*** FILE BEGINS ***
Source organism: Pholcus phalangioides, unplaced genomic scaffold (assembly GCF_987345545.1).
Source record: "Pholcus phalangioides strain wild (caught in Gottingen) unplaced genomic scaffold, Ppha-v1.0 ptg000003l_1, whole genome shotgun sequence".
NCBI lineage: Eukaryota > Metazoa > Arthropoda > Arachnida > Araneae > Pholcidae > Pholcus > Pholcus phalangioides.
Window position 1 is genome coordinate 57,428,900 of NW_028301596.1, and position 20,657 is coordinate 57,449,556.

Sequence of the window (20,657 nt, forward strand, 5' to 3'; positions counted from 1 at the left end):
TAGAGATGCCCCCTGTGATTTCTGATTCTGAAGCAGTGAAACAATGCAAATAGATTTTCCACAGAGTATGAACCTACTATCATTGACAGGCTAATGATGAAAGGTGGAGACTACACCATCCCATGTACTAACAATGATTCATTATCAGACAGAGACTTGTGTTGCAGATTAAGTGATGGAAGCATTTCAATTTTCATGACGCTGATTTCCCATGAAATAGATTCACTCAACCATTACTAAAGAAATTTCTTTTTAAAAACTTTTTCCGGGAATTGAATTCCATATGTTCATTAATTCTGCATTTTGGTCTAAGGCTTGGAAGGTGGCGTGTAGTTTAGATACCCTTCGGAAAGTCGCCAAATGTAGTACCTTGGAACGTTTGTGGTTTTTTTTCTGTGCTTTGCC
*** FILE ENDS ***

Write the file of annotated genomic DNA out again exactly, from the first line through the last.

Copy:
Source organism: Pholcus phalangioides, unplaced genomic scaffold (assembly GCF_987345545.1).
Source record: "Pholcus phalangioides strain wild (caught in Gottingen) unplaced genomic scaffold, Ppha-v1.0 ptg000003l_1, whole genome shotgun sequence".
NCBI lineage: Eukaryota > Metazoa > Arthropoda > Arachnida > Araneae > Pholcidae > Pholcus > Pholcus phalangioides.
Window position 1 is genome coordinate 57,428,900 of NW_028301596.1, and position 20,657 is coordinate 57,449,556.

Sequence of the window (20,657 nt, forward strand, 5' to 3'; positions counted from 1 at the left end):
TAGAGATGCCCCCTGTGATTTCTGATTCTGAAGCAGTGAAACAATGCAAATAGATTTTCCACAGAGTATGAACCTACTATCATTGACAGGCTAATGATGAAAGGTGGAGACTACACCATCCCATGTACTAACAATGATTCATTATCAGACAGAGACTTGTGTTGCAGATTAAGTGATGGAAGCATTTCAATTTTCATGACGCTGATTTCCCATGAAATAGATTCACTCAACCATTACTAAAGAAATTTCTTTTTAAAAACTTTTTCCGGGAATTGAATTCCATATGTTCATTAATTCTGCATTTTGGTCTAAGGCTTGGAAGGTGGCGTGTAGTTTAGATACCCTTCGGAAAGTCGCCAAATGTAGTACCTTGGAACGTTTGTGGTTTTTTTTCTGTGCTTTGCC